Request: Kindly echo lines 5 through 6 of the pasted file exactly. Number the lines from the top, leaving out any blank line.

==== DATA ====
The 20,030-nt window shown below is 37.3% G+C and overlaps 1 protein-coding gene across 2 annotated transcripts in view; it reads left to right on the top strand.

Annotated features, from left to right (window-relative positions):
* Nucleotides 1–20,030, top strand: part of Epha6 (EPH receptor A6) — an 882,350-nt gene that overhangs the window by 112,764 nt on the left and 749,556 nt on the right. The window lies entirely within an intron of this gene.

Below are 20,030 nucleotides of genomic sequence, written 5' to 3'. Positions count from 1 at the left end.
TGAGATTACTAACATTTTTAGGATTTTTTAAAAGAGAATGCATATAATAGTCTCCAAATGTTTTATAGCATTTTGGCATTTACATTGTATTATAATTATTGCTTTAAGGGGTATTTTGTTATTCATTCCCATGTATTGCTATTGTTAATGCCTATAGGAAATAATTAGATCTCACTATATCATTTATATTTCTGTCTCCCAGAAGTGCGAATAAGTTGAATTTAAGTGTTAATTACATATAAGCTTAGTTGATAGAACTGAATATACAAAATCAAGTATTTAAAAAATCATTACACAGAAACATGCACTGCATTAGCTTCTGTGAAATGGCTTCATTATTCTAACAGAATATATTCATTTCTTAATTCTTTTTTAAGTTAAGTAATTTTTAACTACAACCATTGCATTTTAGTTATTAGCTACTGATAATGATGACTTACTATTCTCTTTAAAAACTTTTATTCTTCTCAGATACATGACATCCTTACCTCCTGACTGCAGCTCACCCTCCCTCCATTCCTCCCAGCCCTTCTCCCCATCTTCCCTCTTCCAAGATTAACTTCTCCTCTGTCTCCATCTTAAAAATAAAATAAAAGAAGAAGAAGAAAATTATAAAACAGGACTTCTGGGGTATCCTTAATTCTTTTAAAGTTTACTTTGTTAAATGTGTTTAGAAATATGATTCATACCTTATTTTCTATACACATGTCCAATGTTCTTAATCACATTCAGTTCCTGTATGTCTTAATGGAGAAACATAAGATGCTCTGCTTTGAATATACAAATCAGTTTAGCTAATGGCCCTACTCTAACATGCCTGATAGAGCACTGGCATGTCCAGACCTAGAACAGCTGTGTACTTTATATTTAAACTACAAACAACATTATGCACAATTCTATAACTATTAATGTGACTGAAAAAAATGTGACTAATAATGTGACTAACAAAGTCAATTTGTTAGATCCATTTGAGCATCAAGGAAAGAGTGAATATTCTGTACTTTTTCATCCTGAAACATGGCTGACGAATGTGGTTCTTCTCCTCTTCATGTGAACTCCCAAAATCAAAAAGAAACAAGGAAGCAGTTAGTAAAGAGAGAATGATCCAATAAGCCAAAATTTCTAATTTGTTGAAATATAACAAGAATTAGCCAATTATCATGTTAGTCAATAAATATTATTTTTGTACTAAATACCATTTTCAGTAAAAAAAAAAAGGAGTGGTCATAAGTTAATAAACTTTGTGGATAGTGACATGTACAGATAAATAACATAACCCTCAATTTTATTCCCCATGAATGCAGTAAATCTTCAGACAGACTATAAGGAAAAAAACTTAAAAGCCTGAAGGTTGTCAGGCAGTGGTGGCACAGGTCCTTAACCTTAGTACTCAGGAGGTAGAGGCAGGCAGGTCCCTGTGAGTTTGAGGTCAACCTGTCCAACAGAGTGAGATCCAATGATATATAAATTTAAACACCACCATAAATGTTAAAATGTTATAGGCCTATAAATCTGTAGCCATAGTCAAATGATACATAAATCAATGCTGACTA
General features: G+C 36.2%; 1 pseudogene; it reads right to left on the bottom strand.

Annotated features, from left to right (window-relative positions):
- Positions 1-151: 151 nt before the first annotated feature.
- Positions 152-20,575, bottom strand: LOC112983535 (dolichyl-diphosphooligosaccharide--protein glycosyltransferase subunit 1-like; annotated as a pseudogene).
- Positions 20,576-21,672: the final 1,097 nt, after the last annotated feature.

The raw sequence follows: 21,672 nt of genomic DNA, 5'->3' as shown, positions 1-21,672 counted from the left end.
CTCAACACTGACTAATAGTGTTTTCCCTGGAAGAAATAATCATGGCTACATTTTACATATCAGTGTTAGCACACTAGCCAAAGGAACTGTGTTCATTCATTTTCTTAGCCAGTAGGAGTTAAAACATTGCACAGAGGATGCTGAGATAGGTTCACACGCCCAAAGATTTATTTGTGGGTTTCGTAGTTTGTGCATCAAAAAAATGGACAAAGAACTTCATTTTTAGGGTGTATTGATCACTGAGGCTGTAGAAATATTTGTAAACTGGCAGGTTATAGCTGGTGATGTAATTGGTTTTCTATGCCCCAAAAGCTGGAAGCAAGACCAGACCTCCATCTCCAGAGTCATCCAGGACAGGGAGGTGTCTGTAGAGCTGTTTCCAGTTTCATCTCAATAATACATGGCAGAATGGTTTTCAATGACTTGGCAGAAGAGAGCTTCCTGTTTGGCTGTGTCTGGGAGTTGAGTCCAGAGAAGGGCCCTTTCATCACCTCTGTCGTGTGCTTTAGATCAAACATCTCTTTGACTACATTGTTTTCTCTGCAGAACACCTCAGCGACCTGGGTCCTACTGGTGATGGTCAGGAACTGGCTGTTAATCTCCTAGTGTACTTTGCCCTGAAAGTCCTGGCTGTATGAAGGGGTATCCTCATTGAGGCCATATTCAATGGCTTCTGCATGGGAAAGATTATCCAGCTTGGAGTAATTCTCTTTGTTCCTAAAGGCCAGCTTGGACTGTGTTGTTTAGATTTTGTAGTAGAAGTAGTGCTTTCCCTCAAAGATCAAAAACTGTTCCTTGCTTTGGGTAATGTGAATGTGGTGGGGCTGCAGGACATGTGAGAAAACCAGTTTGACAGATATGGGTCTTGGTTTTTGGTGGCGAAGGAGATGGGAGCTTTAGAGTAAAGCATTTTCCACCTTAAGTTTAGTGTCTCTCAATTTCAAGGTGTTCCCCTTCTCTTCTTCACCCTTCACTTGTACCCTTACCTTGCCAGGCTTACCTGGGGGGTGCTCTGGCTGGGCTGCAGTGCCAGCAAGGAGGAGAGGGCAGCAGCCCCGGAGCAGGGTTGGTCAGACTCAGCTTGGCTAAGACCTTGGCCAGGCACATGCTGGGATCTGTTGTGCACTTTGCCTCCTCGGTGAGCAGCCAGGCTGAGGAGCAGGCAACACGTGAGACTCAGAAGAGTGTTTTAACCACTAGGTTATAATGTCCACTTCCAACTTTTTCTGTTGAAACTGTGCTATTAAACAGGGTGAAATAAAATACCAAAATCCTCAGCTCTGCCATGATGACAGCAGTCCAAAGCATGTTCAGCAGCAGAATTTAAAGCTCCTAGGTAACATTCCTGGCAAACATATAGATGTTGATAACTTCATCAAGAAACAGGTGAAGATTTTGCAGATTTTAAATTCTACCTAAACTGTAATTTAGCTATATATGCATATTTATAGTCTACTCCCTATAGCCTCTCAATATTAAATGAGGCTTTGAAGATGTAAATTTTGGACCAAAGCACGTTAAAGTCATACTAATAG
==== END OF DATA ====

TGAGATTACTAACATTTTTAGGATTTTTTAAAAGAGAATGCATATAATAGTCTCCAAATGTTTTATAGCATTTTGGCATTTACATTGTATTATAATTATTGCTTTAAGGGGTATTTTGTTATTCATTCCCATGTATTGCTATTGTTAATGCCTATAGGAAATAATTAGATCTCACTATATCATTTATATTTCTGTCTCCCAGAAGTGCGAATAAGTTGAATTTAAGTGTTAATTACATATAAGCTTAGTTGATAGAACTGAATATACAAAATCAAGTATTTAAAAAATCATTACACAGAAACATGCACTGCATTAGCTTCTGTGAAATGGCTTCATTATTCTAACAGAATATATTCATTTCTTAATTCTTTTTTAAGTTAAGTAATTTTTAACTACAACCATTGCATTTTAGTTATTAGCTACTGATAATGATGACTTACTATTCTCTTTAAAAACTTTTATTCTTCTCAGATACATGACATCCTTACCTCCTGACTGCAGCTCACCCTCCCTCCATTCCTCCCAGCCCTTCTCCCCATCTTCCCTCTTCCAAGATTAACTTCTCCTCTGTCTCCATCTTAAAAATAAAATAAAAGAAGAAGAAGAAAATTATAAAACAGGACTTCTGGGGTATCCTTAATTCTTTTAAAGTTTACTTTGTTAAATGTGTTTAGAAATATGATTCATACCTTATTTTCTATACACATGTCCAATGTTCTTAATCACATTCAGTTCCTGTATGTCTTAATGGAGAAACATAAGATGCTCTGCTTTGAATATACAAATCAGTTTAGCTAATGGCCCTACTCTAACATGCCTGATAGAGCACTGGCATGTCCAGACCTAGAACAGCTGTGTACTTTATATTTAAACTACAAACAACATTATGCACAATTCTATAACTATTAATGTGACTGAAAAAAATGTGACTAATAATGTGACTAACAAAGTCAATTTGTTAGATCCATTTGAGCATCAAGGAAAGAGTGAATATTCTGTACTTTTTCATCCTGAAACATGGCTGACGAATGTGGTTCTTCTCCTCTTCATGTGAACTCCCAAAATCAAAAAGAAACAAGGAAGCAGTTAGTAAAGAGAGAATGATCCAATAAGCCAAAATTTCTAATTTGTTGAAATATAACAAGAATTAGCCAATTATCATGTTAGTCAATAAATATTATTTTTGTACTAAATACCATTTTCAGTAAAAAAAAAAAGGAGTGGTCATAAGTTAATAAACTTTGTGGATAGTGACATGTACAGATAAATAACATAACCCTCAATTTTATTCCCCATGAATGCAGTAAATCTTCAGACAGACTATAAGGAAAAAAACTTAAAAGCCTGAAGGTTGTCAGGCAGTGGTGGCACAGGTCCTTAACCTTAGTACTCAGGAGGTAGAGGCAGGCAGGTCCCTGTGAGTTTGAGGTCAACCTGTCCAACAGAGTGAGATCCAATGATATATAAATTTAAACACCACCATAAATGTTAAAATGTTATAGGCCTATAAATCTGTAGCCATAGTCAAATGATACATAAATCAATGCTGACTA
General features: G+C 36.2%; 1 pseudogene; it reads right to left on the bottom strand.